Recent resignations and movements to other parties by politicians confirm a trend that has become recurrent since the advent of multi-party politics in the 1990s. It has become normal in Cameroon to hear of top political party officials and members resigning to join other parties. A recent case was in the Mfoundi II Section of the Cameroon People’s Democratic Movement (CPDM) following the arrival of over 80 former members of the Cameroon Democratic Union, CDU, of Dr. Adamou Ndam Njoya.
The militants were welcomed by members of the CPDM Mfoundi II Section in pomp and fanfare on Thursday, October 29, 2015. The new arrivals recalled that they decamped from the CPDM to the CDU several years ago and were now coming back. They said they were encouraged by the inclusive approach to development by CPDM Mfoundi II Section President and Yaounde II Mayor, Luc Assamba. While accepting CPDM party uniforms and gadgets, the carpet-crossers pledged commitment to the ideals of the CPDM party.
Four days earlier on October 25, 2015 in Bamenda, North West Region, SDF’s key activist, Dr Fomambu Lawrence announced that he was returning to the National Union for Democracy and Progress, NUDP, from which he decamped in 2003 to join the Alliance of Progressive Forces, AFP, of Bernard Muna; before ending up in the SDF. In the same vein, Maidadi Saïdou who left the SDF for AFP is now in the NUDP. Tayong Jacob and Mudoh Walters also crossed from AFP to NUDP.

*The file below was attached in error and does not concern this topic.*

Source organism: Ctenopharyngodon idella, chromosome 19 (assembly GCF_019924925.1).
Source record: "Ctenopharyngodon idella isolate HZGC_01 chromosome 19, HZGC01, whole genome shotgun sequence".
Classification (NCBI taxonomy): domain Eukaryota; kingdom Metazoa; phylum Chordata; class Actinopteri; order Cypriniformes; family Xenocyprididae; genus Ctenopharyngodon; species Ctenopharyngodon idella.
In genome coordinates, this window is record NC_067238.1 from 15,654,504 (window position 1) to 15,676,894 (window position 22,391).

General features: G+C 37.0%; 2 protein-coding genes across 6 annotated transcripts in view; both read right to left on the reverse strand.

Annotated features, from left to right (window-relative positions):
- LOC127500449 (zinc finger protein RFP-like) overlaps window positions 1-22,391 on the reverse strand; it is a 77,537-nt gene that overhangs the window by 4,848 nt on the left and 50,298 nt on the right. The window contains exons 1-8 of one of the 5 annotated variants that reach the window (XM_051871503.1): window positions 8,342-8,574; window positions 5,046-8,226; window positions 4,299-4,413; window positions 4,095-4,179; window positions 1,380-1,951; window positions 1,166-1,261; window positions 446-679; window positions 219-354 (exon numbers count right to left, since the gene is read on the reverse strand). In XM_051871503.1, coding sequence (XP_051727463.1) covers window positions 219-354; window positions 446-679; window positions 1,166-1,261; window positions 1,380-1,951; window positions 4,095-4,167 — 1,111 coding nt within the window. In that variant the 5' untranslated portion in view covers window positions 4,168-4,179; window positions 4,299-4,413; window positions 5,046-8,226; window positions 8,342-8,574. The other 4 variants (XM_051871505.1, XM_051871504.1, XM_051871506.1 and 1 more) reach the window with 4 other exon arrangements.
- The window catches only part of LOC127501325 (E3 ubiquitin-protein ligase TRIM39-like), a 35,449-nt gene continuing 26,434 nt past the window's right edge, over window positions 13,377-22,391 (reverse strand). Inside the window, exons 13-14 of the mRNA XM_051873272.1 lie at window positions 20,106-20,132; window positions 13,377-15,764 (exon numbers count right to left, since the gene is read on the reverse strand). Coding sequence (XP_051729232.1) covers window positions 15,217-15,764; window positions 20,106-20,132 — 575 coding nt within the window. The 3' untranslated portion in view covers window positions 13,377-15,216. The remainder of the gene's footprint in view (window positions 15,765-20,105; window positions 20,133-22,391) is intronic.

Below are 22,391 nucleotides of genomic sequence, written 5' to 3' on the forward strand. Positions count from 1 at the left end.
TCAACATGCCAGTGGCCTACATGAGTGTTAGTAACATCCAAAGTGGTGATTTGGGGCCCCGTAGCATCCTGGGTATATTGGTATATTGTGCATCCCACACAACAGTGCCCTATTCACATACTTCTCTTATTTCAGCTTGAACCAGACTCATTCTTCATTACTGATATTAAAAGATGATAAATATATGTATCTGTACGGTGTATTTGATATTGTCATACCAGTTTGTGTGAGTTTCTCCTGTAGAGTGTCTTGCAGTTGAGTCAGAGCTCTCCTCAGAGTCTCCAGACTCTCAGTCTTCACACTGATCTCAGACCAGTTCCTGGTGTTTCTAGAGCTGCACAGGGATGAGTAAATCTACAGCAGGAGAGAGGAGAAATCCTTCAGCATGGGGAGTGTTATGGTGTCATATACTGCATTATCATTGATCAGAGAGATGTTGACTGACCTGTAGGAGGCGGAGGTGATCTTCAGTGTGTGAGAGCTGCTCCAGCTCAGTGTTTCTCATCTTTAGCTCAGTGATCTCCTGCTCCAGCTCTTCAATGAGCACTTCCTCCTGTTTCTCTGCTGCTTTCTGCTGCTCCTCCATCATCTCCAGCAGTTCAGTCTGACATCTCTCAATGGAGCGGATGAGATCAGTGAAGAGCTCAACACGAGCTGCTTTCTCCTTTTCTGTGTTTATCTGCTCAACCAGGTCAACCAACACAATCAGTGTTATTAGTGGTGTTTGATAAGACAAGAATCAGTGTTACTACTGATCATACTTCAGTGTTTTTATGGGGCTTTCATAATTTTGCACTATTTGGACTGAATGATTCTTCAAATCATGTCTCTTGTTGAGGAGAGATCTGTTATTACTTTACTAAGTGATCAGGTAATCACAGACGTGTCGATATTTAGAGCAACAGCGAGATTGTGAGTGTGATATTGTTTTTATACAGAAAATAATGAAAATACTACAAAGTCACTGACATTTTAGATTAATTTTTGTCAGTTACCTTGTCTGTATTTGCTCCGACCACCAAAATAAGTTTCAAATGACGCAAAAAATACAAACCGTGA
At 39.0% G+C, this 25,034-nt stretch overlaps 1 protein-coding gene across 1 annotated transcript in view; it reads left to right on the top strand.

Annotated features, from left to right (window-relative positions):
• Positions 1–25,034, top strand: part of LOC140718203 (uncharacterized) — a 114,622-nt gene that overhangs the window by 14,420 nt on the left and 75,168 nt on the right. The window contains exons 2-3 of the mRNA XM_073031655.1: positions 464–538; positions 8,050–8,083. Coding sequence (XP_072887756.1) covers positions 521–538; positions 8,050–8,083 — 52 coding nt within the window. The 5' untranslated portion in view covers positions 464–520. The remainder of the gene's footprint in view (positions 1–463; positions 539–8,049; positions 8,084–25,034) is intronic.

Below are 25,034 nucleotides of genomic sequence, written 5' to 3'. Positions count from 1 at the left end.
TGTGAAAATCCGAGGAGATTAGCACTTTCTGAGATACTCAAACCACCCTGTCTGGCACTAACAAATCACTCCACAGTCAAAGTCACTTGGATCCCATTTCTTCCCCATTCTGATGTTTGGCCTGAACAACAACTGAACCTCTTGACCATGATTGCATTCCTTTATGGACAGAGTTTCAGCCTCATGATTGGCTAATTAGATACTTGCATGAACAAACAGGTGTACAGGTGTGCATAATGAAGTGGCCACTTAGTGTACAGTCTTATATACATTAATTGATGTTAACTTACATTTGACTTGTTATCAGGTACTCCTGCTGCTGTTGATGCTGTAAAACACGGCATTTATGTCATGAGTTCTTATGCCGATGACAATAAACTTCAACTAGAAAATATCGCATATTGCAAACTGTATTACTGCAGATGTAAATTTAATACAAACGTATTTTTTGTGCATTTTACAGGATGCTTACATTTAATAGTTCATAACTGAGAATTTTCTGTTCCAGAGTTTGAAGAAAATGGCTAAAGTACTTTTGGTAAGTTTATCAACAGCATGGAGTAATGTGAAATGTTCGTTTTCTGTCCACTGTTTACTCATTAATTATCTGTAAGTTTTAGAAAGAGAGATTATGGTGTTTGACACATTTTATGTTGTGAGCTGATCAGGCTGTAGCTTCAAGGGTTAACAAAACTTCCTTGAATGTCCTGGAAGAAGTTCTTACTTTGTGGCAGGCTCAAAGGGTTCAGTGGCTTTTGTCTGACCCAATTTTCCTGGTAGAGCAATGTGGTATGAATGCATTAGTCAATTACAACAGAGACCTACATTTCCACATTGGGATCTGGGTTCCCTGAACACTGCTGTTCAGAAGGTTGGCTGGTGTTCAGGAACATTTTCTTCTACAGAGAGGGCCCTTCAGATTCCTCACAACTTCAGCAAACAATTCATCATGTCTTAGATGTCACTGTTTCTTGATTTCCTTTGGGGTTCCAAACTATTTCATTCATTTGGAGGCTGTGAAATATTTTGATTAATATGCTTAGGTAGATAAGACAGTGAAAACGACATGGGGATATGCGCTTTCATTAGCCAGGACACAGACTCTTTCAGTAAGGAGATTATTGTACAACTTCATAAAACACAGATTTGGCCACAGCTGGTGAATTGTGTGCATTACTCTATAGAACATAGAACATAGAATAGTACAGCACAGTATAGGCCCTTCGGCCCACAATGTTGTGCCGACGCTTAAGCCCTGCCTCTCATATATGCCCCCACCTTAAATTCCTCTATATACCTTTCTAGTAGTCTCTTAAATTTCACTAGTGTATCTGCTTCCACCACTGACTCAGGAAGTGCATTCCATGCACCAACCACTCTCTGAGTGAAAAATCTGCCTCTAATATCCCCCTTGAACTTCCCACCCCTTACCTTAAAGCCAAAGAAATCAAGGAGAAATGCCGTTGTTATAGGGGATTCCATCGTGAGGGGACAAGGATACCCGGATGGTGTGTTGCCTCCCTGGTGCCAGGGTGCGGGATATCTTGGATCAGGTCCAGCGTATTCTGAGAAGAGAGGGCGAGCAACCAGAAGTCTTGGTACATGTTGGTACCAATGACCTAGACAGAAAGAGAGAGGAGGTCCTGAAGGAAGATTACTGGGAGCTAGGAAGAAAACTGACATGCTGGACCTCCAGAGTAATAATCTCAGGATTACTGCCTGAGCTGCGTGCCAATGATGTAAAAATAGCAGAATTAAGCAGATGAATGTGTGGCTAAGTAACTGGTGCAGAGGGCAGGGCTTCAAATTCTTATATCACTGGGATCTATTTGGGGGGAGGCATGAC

Another resignation that made headlines recently was that of former Member of Parliament of the Social Democratic Front, SDF, party, Dr. Aka Amuam, who joined the CPDM party. Reasons given by political carpet-crossers do not seem to convince a critic like Dr. Eric Mathias Owona Nguini. He says the phenomenon in Cameroon is motivated by opportunism and the hope for political gains. “It shows that our political scene is not strongly structured around one of the fundamental principles which are the ideology, moral and technical orientation that political parties must uphold in running public affairs and ensuring political governance.
It also indicates that there exists a certain level of precariousness which obliges people to change parties,” he argued. However, the risks are obvious because resigning militants might be treated with suspicion in their new political parties, Dr. Owona Nguini warns. “So, they have to show proof of their loyalty and fidelity,” he advised, adding that this exigency could be very difficult because their new comrades will also have in their heads that “he who once betrayed will always betray.”